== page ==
We live in a busy world. It's easy to get distracted. It's easy to become too involved in things that take away our focus from what is most important: loving and serving our Savior, Jesus Christ, and those around us.

Does your life ever feel like this?

How do we prioritize what is most important so that we don't end up frazzled and lost like the cars on this highway?

I'm reminded of an analogy I've heard many times. Imagine you have a glass jar half full of sand. You need to place several large rocks in the jar, but they simply won't fit.

In this analogy, the glass jar represents our time, the sand represents unimportant things, and the rocks represent important tasks that ought to receive our full attention. With so much sand in our lives, how can we ever find time for the rocks?

The answer is found in changing our perspective. If we empty the sand from the jar and place the rocks inside first, we will find that all the rocks can fit comfortably inside. Now there is room for the sand to fit around the rocks.

In similar fashion, if we prioritize important things first, we will find that there is room for those day-to-day, mundane tasks.

Put the gospel of Jesus Christ first, and you'll have time for everything else that is important to you. Put anything else first, and you'll have a schedule full of empty living.

How can we put Jesus Christ first in our lives?

Tuesday, June 7, 2011

Gospel Thoughts

I thought I'd share with you today a few of my favorite quotes from General Authorities of The Church of Jesus Christ of Latter-day Saints:

"To you who are worthy and able to attend the temple, I would admonish you to go often. The temple is a place where we can find peace. There we receive a renewed dedication to the gospel and a strengthened resolve to keep the commandments."
-President Thomas S. Monson

Manti Utah Temple
"When in situations of stress we wonder if there is any more in us to give, we can be comforted to know that God, who knows our capacity perfectly, placed us here to succeed. No one was foreordained to fail or to be wicked. When we have been weighed and found wanting, let us remember that we were measured before and we were found equal to our tasks; and, therefore, let us continue, but with a more determined discipleship. When we feel overwhelmed, let us recall the assurance that God will not overprogram us; he will not press upon us more than we can bear."
-Elder Neal A. Maxwell

"I seldom use the word absolutely. It seldom fits. I use it now—twice:
"Because of the Fall, the Atonement was absolutely essential for resurrection to proceed and overcome mortal death. The Atonement was absolutely essential for men to cleanse themselves from sin and overcome the second death, spiritual death, which is separation from our Father in Heaven, for the scriptures tell us … that no unclean thing may enter the presence of God."
-President Boyd K. Packer

“Happiness is the object and design of our existence; and will be the end thereof, if we pursue the path that leads to it; and this path is virtue, uprightness, faithfulness, holiness, and keeping all the commandments of God.”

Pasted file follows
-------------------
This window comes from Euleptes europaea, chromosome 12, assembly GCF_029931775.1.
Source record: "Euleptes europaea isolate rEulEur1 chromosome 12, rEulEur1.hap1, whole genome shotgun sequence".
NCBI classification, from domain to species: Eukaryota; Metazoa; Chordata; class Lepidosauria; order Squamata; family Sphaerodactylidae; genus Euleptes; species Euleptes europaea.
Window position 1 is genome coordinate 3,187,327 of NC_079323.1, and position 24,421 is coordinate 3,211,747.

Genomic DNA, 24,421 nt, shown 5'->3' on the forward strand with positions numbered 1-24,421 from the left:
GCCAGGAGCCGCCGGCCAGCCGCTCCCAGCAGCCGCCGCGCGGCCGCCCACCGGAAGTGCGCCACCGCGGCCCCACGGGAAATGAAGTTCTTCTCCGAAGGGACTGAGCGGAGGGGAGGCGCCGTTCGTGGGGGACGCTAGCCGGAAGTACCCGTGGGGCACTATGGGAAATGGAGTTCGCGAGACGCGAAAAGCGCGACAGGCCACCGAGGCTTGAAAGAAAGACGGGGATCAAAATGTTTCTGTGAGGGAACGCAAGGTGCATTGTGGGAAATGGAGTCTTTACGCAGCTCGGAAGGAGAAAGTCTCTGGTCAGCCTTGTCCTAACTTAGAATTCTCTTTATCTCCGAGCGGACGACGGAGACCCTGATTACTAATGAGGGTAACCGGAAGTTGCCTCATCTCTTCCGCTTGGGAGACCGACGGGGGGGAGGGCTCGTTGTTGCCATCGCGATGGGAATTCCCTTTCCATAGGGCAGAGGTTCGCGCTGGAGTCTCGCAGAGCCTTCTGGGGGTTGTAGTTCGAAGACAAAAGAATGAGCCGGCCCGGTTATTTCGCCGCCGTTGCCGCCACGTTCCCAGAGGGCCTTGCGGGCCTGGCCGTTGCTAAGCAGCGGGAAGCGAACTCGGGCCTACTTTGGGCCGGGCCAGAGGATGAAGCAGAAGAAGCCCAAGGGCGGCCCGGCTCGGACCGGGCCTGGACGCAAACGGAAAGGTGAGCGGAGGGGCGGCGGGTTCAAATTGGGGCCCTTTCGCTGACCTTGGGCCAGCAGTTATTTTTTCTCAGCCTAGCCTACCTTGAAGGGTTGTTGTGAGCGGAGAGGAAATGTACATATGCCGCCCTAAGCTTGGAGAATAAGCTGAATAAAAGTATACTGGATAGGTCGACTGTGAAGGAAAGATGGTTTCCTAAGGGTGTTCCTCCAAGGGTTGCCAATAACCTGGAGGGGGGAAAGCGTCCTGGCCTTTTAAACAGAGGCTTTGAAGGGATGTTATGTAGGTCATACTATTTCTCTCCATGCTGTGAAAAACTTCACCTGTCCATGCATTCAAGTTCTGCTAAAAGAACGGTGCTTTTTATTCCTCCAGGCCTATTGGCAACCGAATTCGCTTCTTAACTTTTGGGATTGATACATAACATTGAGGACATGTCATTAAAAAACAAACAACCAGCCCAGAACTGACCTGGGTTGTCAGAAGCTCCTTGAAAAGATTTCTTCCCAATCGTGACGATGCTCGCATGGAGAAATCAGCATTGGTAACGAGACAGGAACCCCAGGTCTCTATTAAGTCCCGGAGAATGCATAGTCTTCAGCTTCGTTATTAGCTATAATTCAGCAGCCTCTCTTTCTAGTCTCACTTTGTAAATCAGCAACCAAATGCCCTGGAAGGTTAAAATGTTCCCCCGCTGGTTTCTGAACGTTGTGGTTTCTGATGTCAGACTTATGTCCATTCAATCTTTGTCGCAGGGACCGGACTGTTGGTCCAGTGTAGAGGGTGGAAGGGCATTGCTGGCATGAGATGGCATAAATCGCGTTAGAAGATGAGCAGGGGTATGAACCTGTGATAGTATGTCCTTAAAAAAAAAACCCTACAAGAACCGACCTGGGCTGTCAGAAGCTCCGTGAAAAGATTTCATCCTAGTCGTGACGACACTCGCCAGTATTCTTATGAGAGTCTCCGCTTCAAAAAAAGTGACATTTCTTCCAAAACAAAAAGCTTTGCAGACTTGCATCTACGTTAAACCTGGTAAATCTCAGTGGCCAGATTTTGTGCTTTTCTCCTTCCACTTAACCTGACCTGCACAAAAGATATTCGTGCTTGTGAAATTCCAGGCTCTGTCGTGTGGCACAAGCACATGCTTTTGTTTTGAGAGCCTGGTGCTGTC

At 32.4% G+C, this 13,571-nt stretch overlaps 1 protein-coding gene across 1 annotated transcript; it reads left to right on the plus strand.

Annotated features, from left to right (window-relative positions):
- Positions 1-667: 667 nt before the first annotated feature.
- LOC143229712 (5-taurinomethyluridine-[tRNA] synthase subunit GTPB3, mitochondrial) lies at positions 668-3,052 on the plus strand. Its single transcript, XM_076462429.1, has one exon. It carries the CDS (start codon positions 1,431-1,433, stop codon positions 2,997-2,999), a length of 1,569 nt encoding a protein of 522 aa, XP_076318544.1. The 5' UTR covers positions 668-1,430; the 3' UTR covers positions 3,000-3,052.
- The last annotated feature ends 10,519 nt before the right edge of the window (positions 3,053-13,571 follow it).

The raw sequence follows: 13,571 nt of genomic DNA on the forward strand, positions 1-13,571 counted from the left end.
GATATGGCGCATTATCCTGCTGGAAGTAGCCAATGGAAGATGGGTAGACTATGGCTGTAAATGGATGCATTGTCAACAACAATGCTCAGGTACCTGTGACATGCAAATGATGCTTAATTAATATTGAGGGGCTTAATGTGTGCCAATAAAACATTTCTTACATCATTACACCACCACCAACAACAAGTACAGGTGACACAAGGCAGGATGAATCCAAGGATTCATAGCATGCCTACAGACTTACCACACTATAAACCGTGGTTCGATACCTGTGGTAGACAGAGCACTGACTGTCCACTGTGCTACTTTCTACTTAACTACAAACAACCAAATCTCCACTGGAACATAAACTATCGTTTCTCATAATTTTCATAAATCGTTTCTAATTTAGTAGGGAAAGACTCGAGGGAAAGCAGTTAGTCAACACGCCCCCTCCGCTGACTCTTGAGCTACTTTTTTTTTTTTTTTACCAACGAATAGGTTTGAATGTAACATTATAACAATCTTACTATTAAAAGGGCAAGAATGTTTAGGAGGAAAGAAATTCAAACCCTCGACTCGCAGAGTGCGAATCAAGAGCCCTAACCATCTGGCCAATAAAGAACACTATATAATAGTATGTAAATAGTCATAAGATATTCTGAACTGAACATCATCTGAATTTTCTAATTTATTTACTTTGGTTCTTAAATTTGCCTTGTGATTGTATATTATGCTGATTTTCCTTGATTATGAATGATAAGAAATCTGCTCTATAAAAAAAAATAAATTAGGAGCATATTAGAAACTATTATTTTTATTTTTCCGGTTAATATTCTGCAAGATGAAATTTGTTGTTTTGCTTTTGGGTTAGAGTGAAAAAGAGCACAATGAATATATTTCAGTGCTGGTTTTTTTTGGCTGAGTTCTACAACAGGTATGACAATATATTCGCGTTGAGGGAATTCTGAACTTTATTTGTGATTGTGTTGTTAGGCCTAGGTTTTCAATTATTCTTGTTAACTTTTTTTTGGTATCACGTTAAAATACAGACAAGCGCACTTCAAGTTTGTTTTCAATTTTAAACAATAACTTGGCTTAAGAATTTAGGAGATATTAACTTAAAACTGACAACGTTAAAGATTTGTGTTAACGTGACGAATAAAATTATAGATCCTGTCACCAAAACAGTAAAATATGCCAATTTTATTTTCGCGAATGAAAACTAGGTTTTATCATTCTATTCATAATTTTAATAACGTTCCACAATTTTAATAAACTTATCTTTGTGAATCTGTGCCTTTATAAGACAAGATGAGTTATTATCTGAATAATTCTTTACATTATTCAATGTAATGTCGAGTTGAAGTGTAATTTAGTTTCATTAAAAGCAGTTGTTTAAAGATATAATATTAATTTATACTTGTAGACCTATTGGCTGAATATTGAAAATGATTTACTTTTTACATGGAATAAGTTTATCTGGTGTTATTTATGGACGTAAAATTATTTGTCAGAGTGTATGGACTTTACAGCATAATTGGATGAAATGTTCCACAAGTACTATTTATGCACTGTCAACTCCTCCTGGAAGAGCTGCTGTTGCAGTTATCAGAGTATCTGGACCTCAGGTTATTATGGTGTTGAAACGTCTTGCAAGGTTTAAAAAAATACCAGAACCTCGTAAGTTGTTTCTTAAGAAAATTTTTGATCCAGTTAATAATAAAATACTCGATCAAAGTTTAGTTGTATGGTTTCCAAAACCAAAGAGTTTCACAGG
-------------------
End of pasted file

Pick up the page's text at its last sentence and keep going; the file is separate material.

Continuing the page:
-Joseph Smith

"Readjusting our desires to give highest priority to the things of eternity is not easy. We are all tempted to desire that worldly quartet of property, prominence, pride, and power. We might desire these, but we should not fix them as our highest priorities."
-Elder Dallin H. Oaks

Saturday, June 4, 2011

Scripture Saturday — 2 Nephi 9:23

"And he commandeth all men that they must repent, and be baptized in his name, having perfect faith in the Holy One of Israel, or they cannot be saved in the kingdom of God." (2 Nephi 9:23)

Jesus Christ suffered for our sins. He took upon Himself all of our pains and afflictions.

So how can we expect to go through life without enduring some miniscule measure of the pain He suffered? How can we expect to be saved simply by saying we believe in Him? 

We are repeatedly commanded in the scriptures to have faith. Faith is a principle of action. Belief alone is not enough. We learn this principle in James 2:17-18

"Even so faith, if it hath not works, is dead, being alone. Yea, a man may say, Thou hast faith, and I have works: shew me thy faith without thy works, and I will shew thee my faith by my works." 

The way to return to live with our Father in Heaven is clear. My purpose as a missionary focuses on showing others that way. I invite others to come unto Christ through faith, repentance, baptism, receiving the gift of the Holy Ghost, and enduring to the end. These principles and ordinances are necessary for our salvation.

We demonstrate our faith in Jesus Christ by obeying commandments and serving Him, just was we would demonstrate love for a child or spouse by serving them.

How can we develop 'perfect faith' in Jesus Christ?

Friday, June 3, 2011

A Lesson in Adversity

Sometimes life is tough. Adversity is all around us. We each experience a variety of physical and emotional pain. It seems the longer we go through life, the more we have to endure.

How can we find joy in the midst of life's treacherous storms?
So why are some people so happy? Cynics would say that happy people just have it easy; that they can't comprehend the suffering around them.
They're wrong. Chances are the happiest people you know have been through trials you can't even imagine.

So, again, why are they so happy?